A prarie dog is standing its rear legs in front of the entrance to its burrow, as other entrances are seen behind in the grassland

I spent the next few hours crisscrossing the park looking at prarie dog towns, incredible views, and taking in the warm breeze in some of the most beautiful country I've ever seen.

I've realized that my favorite part of almost every adventure involves climbing some geological feature to its very top. So: enter Saddle Pass Trial. It's about a quarter mile to the top, and then maybe another few hundred feet to an even higher, adjacent, climbable-if-you're-a-little-creative outcropping. But what a quarter mile. There are a couple of pitches where I was laughing out loud at the pitch, which reminded me of climbing a ladder to hang Christmas lights. The rock is grippy, though, it's great fun, and rewards you with a very amazing view.

A smooth, worn path winds up a steep hill in between rough rock formations under a bright blue sky

A lone figure is shown in siloutette high atop a dramatic cliff against a sunny sky, with a valley stretching out below

The roads of Badlands National park wind between rock formations and grassland into the distance

A photo showing a single mountain-like rocky outcropping rising from the grasslands, which stretch far into the distance, where a small town is visible

A view of the small parking lot where I left my car before hiking a few hundred feet up the mountain where I now stand. You can see far into the distance of grassland.

Standing in a small parking lot looking at the start of a trail, which crosses a small bridge next to a signpost and leads into the rocky hills which I had just been climbing

I did need some snacks after that -- I can't emphasize enough how I bundled myself and my camera into my car back in Chicago on Friday afternoon and hit the road, with absolutely no preparation -- so I headed back to the visitor's center for some Cliff Bars or similar fare. On the way I noticed a very amazing view I hadn't seen before, as clouds sweeping in from the southwest blew across a sunny plain, casting an amazing light on a huge formation of rocky pinnacles a few miles away.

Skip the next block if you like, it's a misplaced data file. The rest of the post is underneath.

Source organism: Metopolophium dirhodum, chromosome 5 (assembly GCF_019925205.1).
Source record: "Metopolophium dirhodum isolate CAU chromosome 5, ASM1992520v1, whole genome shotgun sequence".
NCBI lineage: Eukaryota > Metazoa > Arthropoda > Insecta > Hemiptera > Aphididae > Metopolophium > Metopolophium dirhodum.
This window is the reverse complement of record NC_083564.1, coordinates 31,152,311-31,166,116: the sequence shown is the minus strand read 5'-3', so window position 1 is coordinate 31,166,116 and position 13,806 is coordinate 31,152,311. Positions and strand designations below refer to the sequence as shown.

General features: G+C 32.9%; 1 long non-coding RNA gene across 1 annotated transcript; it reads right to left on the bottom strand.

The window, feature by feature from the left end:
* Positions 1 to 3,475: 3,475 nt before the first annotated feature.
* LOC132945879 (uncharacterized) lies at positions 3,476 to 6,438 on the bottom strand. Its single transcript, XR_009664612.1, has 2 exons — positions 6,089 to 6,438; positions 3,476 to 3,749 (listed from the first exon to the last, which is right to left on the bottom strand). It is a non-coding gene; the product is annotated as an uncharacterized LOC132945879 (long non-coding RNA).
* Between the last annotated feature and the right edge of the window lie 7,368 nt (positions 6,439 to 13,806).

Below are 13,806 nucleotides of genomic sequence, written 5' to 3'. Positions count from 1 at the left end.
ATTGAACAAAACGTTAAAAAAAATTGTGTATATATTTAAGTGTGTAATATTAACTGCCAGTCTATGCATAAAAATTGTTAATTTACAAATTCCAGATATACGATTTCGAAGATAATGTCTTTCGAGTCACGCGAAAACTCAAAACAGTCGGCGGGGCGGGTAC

I had to wait for a family to take a (presumably adorable) photo, which gave me a few minutes of calm in a whirlwind few days.

A tiny family can be seen posing for a photo in the distance, standing in the road against a backdrop of a large mountain of rocks

A dramatic vista as a road stretches toward a sharp mountain of rock as dark cloud cover blows in from the right of the image. The road is the same one shown in the previous photo.

A profile view of my white Volkswagen, covered in a light dust, sits at the side of the road with grassland stretching out behind it

Mountains of smooth, tan sedimentary rock form sharp formations as they stretch high into the sky

It was about 5pm now, Saturday afternoon, and I was becoming aware that I had to make a choice whether to stay another night. I had work on Monday, and about 16 hours including some sleep between me and home. The skies around the park are extremely dark in stretches, but it was going to be a stormy night as weather blew in from Wyoming. So, I decided, sitting in a parkling lot with the view in the photo right below this, it was going to be a one day trip. It was already worth it, and the real adventure is the friends we make along the way, or something.

A plateau of soft green grass above a valley showing dramatic, layered rocks in the soft evening light

A rocky outcrop featuring reddish and grey layers of material underneath a blue sky with fluffy clouds

Looking down a two lane road heading toward striking rock formation featuring a narrow tower rises on the horizon

People take in a view in an observation area atop a rocky hill as others walk back on the path leading to the observation area

On my way out of the park, I got one last surprise: one of my favorite sunsets I've ever seen, just as one final part in the clouds passed overhead before the rainshowers came. What a drive.

The main road in the park takes a turn, giving the viewer a sightline directly down the road as a single car drives into the park at sundown. The grasslands on either side of the road are lit with diffuse light, and the sky behind above rocky hills is a subtle purple-blue

As the sun sets, a line of rocky hills is lit by warm red light, dividing a landscape between shadow, where the sun has gone below the horizon, and brightness, where its light is still peeking out

The sun sets, bursting the photo with deep oranges and yellows above a grassland puncuated by a few small trees and shrubs

The Badlands National Park entrance sign in the characteristic rounded font of National Parks Service signs as light falls and the sky turns a purplish blue in the background